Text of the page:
Although melatonin has proved to be a reliable marker of circadian phase, few studies have focused on this measure in BD and have yielded contradictory findings. Some studies reported phase disturbances82,86,120,121 in the melatonin secretion in BD whilst others reported no phase variations.122 Subjects affected by BD have demonstrated significantly lower peak nocturnal melatonin levels when compared to healthy controls86,87,92,122 and unipolar depressive patients.87,122 Furthermore, both euthymic and acutely ill bipolar patients have also demonstrated a hypersensitive pineal response to ocular light exposure when compared to controls.57,89 Some studies, which specifically evaluated patients affected with BD, reported a reduction in melatonin secretion during the depressed phase and an increase in the manic phase of the illness whilst a restoration during the remission of symptomatology.120,121,123 These findings suggested that melatonin levels in BD might be more a “trait marker” rather than a “state marker”.122
It remains unclear whether these findings indicate a primary dysfunction of the circadian timing system or whether they may be secondary to sleep disturbances, a prominent characteristic in BD.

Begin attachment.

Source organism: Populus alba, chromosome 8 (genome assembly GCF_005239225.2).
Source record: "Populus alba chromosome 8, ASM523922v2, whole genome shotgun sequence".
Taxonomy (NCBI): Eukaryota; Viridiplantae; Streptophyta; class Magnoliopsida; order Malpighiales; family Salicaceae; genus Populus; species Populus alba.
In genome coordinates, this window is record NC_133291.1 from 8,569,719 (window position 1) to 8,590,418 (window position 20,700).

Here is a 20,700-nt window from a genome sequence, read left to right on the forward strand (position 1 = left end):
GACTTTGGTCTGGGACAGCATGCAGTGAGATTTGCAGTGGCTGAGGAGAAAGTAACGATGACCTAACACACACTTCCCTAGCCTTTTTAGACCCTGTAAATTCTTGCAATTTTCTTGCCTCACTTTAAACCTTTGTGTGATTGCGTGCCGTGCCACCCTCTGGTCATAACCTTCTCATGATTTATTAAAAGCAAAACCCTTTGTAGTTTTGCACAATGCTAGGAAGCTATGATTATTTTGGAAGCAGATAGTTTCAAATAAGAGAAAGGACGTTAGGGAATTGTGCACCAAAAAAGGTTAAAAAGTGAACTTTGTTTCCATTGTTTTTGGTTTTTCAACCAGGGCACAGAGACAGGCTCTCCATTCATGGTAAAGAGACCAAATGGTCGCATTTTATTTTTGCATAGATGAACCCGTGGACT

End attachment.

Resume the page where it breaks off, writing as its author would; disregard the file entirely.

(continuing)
Sleep disturbance is a hallmark of BD. Sleep disturbances have been associated with a worse course of illness,124,125 increased symptom severity, and impairments in functioning and quality of life.124–126 In fact, patients affected with BD exhibit marked reduction in sleep during the night prior to switching from depressive to manic phase of the illness.76,127–129 A case report evaluation efficacy of melatonin administration in a young refractory BD patient showed relief from insomnia and manic episode.130 An open-label study reported that melatonin administration was associated with increased sleep duration as well as decrease in manic symptoms.129 A recent prospective naturalistic study reported sleep and mood improvement after administration of exogenous melatonin.131 Melatonin did not have a beneficial effect in another study conducted on bipolar patients.132
The role of melatonin in seasonal affective disorder or winter depression
The role of melatonin in the seasonal changes in physiology and behavior of various photoperiodic species has been extensively documented.89 In fact, the seasonal alterations of the natural photoperiod at high latitudes have a repercussion on melatonin secretion,133 and the melatonin rhythm is delayed during winter compared with the summer.134 Some studies reported that these alterations in melatonin secretion were also found in healthy subjects.135–138